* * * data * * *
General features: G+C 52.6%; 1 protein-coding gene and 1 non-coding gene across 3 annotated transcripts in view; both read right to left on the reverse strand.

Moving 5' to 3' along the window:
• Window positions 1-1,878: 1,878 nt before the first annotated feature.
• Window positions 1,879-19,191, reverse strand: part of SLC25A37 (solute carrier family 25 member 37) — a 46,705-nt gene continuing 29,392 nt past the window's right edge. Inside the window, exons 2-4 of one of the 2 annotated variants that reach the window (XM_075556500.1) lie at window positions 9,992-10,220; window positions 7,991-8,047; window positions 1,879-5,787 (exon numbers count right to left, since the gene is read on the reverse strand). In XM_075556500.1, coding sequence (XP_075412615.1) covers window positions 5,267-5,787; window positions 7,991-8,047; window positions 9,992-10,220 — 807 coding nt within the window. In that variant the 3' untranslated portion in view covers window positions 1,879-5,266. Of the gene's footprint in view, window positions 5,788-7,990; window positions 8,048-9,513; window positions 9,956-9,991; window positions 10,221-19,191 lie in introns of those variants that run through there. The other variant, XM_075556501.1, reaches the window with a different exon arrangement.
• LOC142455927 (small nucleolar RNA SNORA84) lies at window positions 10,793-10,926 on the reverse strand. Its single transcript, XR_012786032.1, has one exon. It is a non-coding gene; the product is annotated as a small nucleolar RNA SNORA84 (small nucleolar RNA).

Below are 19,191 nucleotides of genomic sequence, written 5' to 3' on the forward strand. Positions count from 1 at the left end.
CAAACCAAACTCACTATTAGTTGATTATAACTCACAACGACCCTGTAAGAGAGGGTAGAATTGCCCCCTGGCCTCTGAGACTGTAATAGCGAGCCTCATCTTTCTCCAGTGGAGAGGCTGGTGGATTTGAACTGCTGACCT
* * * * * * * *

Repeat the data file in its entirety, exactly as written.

General features: G+C 52.6%; 1 protein-coding gene and 1 non-coding gene across 3 annotated transcripts in view; both read right to left on the reverse strand.

Moving 5' to 3' along the window:
• Window positions 1-1,878: 1,878 nt before the first annotated feature.
• Window positions 1,879-19,191, reverse strand: part of SLC25A37 (solute carrier family 25 member 37) — a 46,705-nt gene continuing 29,392 nt past the window's right edge. Inside the window, exons 2-4 of one of the 2 annotated variants that reach the window (XM_075556500.1) lie at window positions 9,992-10,220; window positions 7,991-8,047; window positions 1,879-5,787 (exon numbers count right to left, since the gene is read on the reverse strand). In XM_075556500.1, coding sequence (XP_075412615.1) covers window positions 5,267-5,787; window positions 7,991-8,047; window positions 9,992-10,220 — 807 coding nt within the window. In that variant the 3' untranslated portion in view covers window positions 1,879-5,266. Of the gene's footprint in view, window positions 5,788-7,990; window positions 8,048-9,513; window positions 9,956-9,991; window positions 10,221-19,191 lie in introns of those variants that run through there. The other variant, XM_075556501.1, reaches the window with a different exon arrangement.
• LOC142455927 (small nucleolar RNA SNORA84) lies at window positions 10,793-10,926 on the reverse strand. Its single transcript, XR_012786032.1, has one exon. It is a non-coding gene; the product is annotated as a small nucleolar RNA SNORA84 (small nucleolar RNA).

Below are 19,191 nucleotides of genomic sequence, written 5' to 3' on the forward strand. Positions count from 1 at the left end.
CAAACCAAACTCACTATTAGTTGATTATAACTCACAACGACCCTGTAAGAGAGGGTAGAATTGCCCCCTGGCCTCTGAGACTGTAATAGCGAGCCTCATCTTTCTCCAGTGGAGAGGCTGGTGGATTTGAACTGCTGACCT